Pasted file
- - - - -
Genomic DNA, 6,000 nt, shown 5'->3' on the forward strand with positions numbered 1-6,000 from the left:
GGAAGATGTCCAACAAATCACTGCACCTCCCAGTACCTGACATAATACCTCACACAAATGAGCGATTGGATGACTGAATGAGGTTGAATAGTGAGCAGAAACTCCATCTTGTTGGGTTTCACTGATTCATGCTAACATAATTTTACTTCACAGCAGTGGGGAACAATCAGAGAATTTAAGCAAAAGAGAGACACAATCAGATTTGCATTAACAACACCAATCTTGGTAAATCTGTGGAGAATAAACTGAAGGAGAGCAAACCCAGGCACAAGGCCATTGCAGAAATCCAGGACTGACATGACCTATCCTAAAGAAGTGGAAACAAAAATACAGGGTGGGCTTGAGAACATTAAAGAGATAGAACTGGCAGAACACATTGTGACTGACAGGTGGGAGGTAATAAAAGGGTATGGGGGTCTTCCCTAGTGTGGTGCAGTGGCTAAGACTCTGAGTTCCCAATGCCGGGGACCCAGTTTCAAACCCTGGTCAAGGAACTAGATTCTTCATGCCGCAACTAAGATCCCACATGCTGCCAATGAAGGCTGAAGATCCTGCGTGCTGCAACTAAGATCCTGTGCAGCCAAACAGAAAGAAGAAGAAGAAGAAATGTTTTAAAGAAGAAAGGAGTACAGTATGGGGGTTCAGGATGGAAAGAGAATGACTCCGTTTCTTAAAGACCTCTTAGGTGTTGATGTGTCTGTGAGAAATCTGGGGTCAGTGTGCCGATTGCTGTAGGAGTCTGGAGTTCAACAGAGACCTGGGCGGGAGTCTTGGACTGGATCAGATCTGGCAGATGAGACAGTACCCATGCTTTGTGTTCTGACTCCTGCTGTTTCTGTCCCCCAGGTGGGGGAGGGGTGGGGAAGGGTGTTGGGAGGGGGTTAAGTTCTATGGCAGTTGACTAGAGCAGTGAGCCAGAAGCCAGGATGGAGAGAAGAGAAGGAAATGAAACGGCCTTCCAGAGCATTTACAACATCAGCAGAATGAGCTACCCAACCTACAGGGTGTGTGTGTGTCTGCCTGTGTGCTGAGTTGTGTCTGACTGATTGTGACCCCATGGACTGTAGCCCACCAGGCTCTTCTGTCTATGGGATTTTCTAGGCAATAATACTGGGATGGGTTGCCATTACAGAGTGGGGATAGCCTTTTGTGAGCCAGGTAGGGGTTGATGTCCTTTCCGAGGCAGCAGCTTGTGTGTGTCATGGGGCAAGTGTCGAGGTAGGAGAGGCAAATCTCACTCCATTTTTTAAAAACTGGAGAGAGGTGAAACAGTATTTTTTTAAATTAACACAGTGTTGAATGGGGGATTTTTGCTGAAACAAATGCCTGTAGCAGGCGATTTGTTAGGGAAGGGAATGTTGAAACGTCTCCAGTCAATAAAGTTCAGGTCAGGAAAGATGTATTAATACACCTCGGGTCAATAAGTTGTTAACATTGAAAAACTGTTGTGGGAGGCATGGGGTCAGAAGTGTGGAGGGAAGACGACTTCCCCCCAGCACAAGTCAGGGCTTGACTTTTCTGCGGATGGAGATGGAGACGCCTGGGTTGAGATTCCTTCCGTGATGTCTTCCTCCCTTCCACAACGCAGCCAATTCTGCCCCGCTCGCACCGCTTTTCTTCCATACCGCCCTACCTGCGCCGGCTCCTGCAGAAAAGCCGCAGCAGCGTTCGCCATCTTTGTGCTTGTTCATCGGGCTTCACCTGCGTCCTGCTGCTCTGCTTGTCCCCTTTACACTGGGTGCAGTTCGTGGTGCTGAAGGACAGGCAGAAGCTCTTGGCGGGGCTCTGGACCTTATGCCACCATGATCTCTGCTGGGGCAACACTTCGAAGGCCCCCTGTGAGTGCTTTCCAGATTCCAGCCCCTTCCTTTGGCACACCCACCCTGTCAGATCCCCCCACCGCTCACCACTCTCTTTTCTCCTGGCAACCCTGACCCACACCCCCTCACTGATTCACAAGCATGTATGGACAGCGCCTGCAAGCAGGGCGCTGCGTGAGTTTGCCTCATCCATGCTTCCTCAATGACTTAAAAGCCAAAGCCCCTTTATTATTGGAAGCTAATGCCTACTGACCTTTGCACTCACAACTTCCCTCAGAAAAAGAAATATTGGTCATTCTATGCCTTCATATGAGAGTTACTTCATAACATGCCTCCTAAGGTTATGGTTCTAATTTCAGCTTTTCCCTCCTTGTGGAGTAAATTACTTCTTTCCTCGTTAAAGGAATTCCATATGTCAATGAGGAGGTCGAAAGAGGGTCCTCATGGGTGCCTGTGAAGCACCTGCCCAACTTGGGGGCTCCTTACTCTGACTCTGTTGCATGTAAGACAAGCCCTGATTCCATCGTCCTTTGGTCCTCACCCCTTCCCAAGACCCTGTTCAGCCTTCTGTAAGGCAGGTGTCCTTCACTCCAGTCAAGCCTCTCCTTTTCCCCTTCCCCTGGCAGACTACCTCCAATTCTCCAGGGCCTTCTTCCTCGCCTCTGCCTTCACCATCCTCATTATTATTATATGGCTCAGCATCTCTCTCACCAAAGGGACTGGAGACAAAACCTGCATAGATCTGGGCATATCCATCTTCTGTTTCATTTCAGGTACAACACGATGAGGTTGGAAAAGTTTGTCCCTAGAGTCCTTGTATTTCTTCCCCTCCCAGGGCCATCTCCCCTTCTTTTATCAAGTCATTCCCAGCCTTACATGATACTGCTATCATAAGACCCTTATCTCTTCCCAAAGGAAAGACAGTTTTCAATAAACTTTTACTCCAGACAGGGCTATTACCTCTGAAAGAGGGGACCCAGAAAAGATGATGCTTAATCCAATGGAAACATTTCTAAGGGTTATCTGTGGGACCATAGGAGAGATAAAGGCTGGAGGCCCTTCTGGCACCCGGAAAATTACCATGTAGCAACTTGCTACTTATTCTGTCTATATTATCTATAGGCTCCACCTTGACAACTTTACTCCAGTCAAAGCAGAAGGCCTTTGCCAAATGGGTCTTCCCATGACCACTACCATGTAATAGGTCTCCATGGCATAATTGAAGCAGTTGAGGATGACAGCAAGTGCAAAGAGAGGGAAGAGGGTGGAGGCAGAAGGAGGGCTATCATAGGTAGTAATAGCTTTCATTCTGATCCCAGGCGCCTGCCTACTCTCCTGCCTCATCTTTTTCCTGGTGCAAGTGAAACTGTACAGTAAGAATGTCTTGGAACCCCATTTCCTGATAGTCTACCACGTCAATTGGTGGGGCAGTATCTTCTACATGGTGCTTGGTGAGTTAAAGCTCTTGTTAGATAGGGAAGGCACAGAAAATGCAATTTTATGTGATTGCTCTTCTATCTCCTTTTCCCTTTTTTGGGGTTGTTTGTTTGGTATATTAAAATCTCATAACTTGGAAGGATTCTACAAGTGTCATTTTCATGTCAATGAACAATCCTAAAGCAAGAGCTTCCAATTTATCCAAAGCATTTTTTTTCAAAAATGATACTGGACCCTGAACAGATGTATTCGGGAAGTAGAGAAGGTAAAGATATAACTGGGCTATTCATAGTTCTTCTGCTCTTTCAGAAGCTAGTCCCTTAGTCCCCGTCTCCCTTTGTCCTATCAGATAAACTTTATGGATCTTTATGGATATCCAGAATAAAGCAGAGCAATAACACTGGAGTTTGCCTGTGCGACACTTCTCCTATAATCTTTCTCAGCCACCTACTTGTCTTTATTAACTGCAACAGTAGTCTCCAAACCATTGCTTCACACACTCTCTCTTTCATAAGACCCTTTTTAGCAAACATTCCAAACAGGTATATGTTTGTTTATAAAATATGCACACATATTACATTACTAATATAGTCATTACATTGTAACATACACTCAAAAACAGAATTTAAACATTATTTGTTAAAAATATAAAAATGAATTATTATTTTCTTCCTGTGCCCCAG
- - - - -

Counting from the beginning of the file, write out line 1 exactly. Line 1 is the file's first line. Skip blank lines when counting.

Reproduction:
Genomic DNA, 6,000 nt, shown 5'->3' on the forward strand with positions numbered 1-6,000 from the left: